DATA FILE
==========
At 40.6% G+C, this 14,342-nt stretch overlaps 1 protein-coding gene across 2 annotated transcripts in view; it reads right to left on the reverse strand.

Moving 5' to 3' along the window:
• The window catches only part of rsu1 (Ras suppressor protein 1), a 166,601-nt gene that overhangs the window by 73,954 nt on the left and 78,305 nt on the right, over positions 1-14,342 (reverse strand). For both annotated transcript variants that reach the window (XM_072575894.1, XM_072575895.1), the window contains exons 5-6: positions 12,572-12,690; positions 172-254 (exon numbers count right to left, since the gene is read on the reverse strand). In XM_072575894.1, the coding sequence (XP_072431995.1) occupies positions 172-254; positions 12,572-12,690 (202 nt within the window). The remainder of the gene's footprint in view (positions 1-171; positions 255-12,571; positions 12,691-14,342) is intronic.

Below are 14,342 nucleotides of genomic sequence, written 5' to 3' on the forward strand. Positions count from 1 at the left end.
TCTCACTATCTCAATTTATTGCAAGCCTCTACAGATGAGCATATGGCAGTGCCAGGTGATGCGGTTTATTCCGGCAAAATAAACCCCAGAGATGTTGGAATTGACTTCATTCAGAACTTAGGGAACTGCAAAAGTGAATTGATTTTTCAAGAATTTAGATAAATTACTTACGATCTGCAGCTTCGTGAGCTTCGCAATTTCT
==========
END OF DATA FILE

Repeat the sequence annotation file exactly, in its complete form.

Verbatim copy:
At 40.6% G+C, this 14,342-nt stretch overlaps 1 protein-coding gene across 2 annotated transcripts in view; it reads right to left on the reverse strand.

Moving 5' to 3' along the window:
• The window catches only part of rsu1 (Ras suppressor protein 1), a 166,601-nt gene that overhangs the window by 73,954 nt on the left and 78,305 nt on the right, over positions 1-14,342 (reverse strand). For both annotated transcript variants that reach the window (XM_072575894.1, XM_072575895.1), the window contains exons 5-6: positions 12,572-12,690; positions 172-254 (exon numbers count right to left, since the gene is read on the reverse strand). In XM_072575894.1, the coding sequence (XP_072431995.1) occupies positions 172-254; positions 12,572-12,690 (202 nt within the window). The remainder of the gene's footprint in view (positions 1-171; positions 255-12,571; positions 12,691-14,342) is intronic.

Below are 14,342 nucleotides of genomic sequence, written 5' to 3' on the forward strand. Positions count from 1 at the left end.
TCTCACTATCTCAATTTATTGCAAGCCTCTACAGATGAGCATATGGCAGTGCCAGGTGATGCGGTTTATTCCGGCAAAATAAACCCCAGAGATGTTGGAATTGACTTCATTCAGAACTTAGGGAACTGCAAAAGTGAATTGATTTTTCAAGAATTTAGATAAATTACTTACGATCTGCAGCTTCGTGAGCTTCGCAATTTCT